owner of Marlinespike Chandlery talks about craftsmanship | Advantages of the island

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by Monique Labbé

Tim Whitten, owner of Marlinespike Chandlery on Main Street in Stonington, describes his mind as “creatively technical”. Rightly so, because he is a successful rope artist who also holds a PhD. in mechanical engineering.

“My mind works differently, I think,” Whitten said during a customer conversation at his store on Monday, July 11. “When I close my eyes, it’s like seeing these geometric images.”

These images inspired the design of some of the knots Whitten uses to make bell strings, which are on display and for sale in his shop.

“I think art and science, the more you delve into the two individually, seem to merge together, in a sense,” Whitten said. “I think that’s why I was so drawn to this job.”

In addition to bell ropes, Whitten also makes stone necklaces, rope mats, chest becket, and dizzying bags. The process of learning all of this, he said, came both from the books and from his own imagination.

“When you look at the books, they kind of give you a guideline on what it’s supposed to look like, but they don’t really tell you how to do it step by step,” he said.

For Whitten, however, his “creatively technical” mind could see how this was supposed to play out.

“I remember opening the book for the first time and looking at the drawings and thinking I could just see it. Part of the learning experience was learning how to put each component together, ”he said.

The Connecticut native, whose parents were both born in Maine, spent several family vacations on the coast, though he had never been to Deer Isle until a chance trip visited. to some friends. Whitten said he was at a point in his life when moving was a possibility and that while visiting the area he fell in love with the island’s artisan culture.

“There is an energy here, people are so drawn to the arts in so many different mediums,” said Whitten. “I think what my work has become has evolved from simple traditional rope work to a more creative application of techniques. “

This development led Whitten to continue not only to work with rope, but also working with wood and even metals for some parts.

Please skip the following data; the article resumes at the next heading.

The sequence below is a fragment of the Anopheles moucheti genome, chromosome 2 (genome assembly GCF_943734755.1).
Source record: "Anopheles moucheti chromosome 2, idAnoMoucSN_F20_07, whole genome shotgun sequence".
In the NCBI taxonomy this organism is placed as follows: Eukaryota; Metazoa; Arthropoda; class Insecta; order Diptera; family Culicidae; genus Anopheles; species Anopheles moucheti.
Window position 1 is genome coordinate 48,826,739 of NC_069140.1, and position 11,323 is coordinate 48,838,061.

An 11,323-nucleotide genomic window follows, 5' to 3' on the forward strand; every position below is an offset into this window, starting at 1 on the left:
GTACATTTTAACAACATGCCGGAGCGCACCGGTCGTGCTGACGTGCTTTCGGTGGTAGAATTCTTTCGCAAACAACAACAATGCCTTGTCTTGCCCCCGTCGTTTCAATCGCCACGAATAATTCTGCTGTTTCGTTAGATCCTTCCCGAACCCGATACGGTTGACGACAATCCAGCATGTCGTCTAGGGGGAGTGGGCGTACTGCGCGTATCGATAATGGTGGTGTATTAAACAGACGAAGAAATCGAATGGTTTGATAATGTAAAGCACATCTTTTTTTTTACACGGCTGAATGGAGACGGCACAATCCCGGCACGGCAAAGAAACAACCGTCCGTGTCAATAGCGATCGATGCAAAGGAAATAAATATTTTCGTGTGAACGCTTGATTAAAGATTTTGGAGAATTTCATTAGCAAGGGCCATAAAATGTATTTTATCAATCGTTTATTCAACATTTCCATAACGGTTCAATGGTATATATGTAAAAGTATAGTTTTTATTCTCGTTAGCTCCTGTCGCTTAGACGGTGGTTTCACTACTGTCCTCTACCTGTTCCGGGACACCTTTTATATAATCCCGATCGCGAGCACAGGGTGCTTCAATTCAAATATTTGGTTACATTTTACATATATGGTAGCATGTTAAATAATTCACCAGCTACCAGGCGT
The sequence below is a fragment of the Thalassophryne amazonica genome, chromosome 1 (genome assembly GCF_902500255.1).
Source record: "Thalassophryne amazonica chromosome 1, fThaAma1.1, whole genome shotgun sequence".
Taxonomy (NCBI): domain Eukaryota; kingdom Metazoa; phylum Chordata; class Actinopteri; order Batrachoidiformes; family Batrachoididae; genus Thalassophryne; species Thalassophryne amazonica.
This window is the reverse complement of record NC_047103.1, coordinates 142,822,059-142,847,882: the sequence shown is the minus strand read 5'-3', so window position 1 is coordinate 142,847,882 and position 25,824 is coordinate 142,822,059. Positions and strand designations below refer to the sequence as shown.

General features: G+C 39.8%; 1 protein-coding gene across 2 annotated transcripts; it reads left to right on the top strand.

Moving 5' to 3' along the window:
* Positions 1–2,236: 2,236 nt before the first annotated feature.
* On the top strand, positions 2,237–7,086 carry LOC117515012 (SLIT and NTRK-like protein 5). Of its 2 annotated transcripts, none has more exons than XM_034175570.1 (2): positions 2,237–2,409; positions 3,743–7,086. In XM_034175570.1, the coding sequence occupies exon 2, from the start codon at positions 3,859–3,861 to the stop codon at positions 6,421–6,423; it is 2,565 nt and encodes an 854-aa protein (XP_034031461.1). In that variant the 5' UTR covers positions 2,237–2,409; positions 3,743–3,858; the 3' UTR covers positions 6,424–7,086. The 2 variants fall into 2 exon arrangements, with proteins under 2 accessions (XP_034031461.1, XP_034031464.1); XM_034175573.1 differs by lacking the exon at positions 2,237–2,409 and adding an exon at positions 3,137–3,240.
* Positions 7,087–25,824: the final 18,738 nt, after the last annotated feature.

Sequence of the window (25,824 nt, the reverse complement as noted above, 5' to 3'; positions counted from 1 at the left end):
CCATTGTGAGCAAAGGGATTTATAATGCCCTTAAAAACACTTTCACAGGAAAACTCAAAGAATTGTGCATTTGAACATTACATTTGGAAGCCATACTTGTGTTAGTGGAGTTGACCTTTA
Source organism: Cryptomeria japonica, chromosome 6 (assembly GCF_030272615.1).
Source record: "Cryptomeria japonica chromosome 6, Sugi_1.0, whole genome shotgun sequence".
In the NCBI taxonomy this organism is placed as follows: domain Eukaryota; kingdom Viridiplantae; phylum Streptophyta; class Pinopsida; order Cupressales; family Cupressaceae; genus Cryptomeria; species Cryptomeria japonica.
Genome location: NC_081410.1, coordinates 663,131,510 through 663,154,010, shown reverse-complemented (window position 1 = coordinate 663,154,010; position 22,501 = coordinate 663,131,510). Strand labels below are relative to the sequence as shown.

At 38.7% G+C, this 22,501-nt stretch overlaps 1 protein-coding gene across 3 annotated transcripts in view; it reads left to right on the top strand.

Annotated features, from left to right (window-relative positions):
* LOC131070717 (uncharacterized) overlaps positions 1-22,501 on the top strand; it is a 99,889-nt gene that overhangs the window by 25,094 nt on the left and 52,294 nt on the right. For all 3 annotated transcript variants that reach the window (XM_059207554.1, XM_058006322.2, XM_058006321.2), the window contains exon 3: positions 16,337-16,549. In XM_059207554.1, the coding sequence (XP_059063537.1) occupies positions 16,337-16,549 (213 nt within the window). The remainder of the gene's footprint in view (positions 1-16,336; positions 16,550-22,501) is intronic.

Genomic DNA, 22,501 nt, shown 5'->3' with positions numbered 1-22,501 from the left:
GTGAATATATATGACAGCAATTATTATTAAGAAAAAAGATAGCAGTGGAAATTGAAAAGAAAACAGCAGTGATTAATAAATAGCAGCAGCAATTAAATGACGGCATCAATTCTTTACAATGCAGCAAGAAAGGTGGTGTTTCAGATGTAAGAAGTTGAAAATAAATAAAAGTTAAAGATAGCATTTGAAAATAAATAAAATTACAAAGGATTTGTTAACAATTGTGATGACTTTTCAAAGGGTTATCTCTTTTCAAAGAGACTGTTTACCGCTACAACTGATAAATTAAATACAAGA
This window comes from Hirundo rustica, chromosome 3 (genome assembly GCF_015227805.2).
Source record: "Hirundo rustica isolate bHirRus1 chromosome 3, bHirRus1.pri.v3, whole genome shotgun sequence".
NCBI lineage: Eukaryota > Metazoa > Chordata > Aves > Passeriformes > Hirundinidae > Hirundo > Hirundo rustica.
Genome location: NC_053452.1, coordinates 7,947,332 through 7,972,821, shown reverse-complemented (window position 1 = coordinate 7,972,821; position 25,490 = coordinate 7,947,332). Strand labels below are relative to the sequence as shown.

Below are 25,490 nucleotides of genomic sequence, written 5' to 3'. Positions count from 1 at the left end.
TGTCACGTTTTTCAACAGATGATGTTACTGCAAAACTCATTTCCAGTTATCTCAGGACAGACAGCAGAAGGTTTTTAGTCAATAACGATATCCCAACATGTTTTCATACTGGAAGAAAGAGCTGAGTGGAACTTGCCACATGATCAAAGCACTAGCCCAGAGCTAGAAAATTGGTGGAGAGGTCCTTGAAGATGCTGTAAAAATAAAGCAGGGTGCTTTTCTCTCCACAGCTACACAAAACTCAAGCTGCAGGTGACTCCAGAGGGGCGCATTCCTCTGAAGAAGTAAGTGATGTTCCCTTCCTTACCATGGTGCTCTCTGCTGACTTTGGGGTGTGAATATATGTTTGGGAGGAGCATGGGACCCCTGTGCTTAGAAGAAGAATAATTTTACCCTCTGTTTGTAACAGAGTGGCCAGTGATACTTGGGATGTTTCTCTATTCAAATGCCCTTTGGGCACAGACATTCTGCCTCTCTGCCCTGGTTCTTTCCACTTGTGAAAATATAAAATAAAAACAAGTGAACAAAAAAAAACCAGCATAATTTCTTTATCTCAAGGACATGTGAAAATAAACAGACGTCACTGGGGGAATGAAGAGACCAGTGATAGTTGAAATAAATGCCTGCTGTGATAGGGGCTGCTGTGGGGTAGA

When he opened his store in 2008 in downtown Stonington, Whitten said he didn’t really have a clue what it was going to become. “I never expected the store to evolve into what it is now. When I opened, I was just planning to sell the things I was making, but I quickly realized that the store would be empty if I didn’t have other things to sell, ”he said. -he declares.

As such, Whitten found unique mirrors, pieces of cork, old cards, postcards, and other items for sale in the shop. These items are on display intertwined throughout the store and are even used to help display one’s own artwork.

Whitten’s business has grown nationally and internationally, he said. He has bonded over the years through shows and the internet, and even contracted with an upholsterer in London who sold some of Whitten’s work to the well-to-do population of London.

“I have been lucky with the people I have met along the way and am able to produce enough business to stay open year round in a very seasonal location,” he said. .

“The stuff I sold in London, one of the pieces even went to a prince,” he added with a chuckle.

Whitten considers himself an educated man, having attended graduate school and then a university professor for a few years after graduation. Despite all of his education, there is a part of himself that he thinks is better than even his brain.

“As educated as my brain is, I think my hands are better,” he said.


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